HPE Department Statement on Scholarship

What forms of scholarship define the work of those in your department at their best?

Scholarship in Health and Physical Education takes many forms due to the diversity of responsibilities assigned faculty members within the HPE Department. All faculty members have coaching and recruiting responsibilities in addition to teaching responsibilities, and thus, the demands of teaching, coaching, and recruiting impact the time available for scholarship. Nevertheless, the need to pursue scholarly activity is essential and enhances one’s professional growth. Outlined below are various categories of scholarship arranged in priority order. Additionally, within each category the items have been arranged in hierarchical order.

Presentations

  • Invited lectures, public speaking, or presentations at conventions, conferences, workshops, or professional clinics at the local or regional level
  • Invited lectures, public speaking, or presentations at conventions, conferences, workshops, or professional clinics at the state or national level
  • Invited participation on roundtable or panel discussions at the local or regional level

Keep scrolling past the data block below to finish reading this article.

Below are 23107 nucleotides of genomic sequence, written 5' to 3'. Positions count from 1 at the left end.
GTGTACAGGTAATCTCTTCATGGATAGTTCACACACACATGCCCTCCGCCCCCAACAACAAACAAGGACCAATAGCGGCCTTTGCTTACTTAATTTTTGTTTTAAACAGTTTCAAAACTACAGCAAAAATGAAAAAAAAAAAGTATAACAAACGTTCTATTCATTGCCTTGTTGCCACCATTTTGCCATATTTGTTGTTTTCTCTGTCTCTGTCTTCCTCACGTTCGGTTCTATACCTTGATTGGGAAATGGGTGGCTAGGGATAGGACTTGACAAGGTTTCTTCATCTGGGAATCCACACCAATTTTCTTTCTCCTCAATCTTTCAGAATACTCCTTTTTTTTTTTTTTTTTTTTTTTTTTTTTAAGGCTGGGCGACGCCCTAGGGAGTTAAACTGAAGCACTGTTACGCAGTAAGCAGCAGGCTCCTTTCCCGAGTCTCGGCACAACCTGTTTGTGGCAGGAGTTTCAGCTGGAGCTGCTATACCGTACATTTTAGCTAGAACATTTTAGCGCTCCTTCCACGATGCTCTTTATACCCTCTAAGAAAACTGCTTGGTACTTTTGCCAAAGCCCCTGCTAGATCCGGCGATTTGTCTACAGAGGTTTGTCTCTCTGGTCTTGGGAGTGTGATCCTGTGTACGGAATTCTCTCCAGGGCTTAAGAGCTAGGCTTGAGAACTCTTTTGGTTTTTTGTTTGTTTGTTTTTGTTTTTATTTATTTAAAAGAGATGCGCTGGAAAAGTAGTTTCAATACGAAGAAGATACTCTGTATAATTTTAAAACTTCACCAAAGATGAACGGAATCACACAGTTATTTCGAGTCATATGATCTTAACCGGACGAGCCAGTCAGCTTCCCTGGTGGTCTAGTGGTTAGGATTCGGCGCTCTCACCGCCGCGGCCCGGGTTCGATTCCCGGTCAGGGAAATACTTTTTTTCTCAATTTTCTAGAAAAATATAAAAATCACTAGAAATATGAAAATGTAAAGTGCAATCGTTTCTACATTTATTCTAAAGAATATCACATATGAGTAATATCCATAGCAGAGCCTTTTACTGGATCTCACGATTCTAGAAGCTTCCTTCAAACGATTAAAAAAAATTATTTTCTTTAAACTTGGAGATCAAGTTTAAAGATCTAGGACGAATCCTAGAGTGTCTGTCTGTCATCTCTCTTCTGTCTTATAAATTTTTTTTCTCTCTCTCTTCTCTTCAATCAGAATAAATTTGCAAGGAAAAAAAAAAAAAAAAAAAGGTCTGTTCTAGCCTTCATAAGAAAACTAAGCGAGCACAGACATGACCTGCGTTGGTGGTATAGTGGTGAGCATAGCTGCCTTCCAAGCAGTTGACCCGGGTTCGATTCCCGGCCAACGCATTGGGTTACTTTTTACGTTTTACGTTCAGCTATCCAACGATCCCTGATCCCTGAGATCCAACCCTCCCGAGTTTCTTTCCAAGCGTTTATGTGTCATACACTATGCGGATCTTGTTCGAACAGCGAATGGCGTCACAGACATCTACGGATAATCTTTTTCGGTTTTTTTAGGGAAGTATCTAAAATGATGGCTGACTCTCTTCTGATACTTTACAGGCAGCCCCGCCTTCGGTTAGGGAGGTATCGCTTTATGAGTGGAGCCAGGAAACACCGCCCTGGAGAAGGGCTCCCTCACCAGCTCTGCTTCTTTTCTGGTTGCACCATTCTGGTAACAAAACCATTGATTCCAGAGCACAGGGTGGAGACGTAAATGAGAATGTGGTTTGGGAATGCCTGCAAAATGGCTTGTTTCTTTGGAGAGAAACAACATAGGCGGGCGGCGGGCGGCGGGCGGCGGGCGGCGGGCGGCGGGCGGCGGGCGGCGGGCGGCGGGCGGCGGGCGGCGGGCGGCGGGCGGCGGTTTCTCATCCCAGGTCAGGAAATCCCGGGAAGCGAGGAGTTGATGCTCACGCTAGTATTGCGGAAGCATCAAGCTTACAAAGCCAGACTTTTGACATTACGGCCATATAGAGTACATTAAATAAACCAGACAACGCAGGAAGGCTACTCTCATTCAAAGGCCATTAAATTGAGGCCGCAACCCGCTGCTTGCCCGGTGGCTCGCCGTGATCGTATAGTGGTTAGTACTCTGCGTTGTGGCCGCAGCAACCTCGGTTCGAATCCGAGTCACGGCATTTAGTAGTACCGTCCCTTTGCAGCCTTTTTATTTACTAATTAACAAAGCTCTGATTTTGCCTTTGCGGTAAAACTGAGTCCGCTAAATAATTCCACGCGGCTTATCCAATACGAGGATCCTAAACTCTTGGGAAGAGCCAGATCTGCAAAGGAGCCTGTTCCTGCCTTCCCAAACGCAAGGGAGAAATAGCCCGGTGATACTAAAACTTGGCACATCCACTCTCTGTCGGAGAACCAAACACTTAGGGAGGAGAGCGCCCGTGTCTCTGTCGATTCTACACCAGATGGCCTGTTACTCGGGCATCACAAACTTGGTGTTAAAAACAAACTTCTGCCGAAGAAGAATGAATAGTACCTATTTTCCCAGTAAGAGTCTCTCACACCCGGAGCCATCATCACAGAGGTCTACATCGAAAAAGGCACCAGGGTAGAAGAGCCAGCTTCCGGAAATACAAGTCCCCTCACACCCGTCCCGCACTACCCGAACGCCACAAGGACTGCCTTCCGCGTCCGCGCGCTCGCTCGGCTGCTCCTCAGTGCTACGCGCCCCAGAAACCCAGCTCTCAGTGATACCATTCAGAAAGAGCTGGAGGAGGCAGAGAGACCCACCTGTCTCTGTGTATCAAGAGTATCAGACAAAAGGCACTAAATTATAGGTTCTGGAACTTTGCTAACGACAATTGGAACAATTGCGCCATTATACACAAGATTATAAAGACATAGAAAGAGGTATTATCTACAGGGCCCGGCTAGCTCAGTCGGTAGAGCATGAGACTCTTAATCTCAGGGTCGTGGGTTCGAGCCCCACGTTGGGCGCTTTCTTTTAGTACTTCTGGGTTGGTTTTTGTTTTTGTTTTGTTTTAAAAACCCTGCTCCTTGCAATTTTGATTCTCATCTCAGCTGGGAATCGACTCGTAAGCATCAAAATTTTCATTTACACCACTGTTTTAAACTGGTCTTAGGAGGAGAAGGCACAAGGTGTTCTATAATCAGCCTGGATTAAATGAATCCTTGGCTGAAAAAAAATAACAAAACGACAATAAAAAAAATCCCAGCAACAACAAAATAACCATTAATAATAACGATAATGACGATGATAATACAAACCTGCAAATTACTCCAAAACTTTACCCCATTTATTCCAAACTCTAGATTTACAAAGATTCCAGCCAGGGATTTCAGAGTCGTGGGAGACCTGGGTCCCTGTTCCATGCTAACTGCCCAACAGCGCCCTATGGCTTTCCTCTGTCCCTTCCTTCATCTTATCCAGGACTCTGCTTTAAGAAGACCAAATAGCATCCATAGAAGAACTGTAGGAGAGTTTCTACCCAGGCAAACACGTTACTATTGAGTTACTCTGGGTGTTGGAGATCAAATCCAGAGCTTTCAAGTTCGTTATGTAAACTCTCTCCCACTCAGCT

• Invited participation on roundtable or panel discussions at the state or national level
  • Invited clinician at sports camps or sports clinics
  • Invited or voluntary lectures, public speaking, or presentations to the lay community

Research

  • Collaborative projects with students
  • Collaborative projects with peers
  • Grant development and acquisition

Publication

  • Publications in peer reviewed journals
  • Publications in non-peer reviewed journals/publications at the local or regional level
  • Publications in non-peer reviewed journals/publications at the state or national level

Reviews

  • Writing published reviews of books or articles
  • Reviewing books, chapters of books, or articles for publication

Ongoing learning/professional growth

  • Attain positions of leadership in professional organizations
  • Attendance at professional meetings, conferences, workshops, and professional clinics
  • Obtain/maintain appropriate professional certifications, e.g. Red Cross instructor
  • Continued reading in the discipline
  • Active research program

What forms of peer review—including those beyond the Luther campus—are appropriate for that work?

The most rigorous form of peer review is successful placement of research publications in peer-reviewed journals, and hence, this may be the most prestigious form of scholarship, yet least often achieved.

How can you encourage and enable your colleagues to see that such work bears fruit in their teaching?

Hopefully, a positive correlation will develop between increased scholarly production and improved student evaluations; this would be a strong motivator. However, the first step is to create an expectation that scholarship is important and valued. The department chair and the senior faculty members play a key role in establishing this expectation. The message needs to be conveyed that scholarship is one form of expressing a commitment to the discipline and that is important for students and colleagues to witness this passion.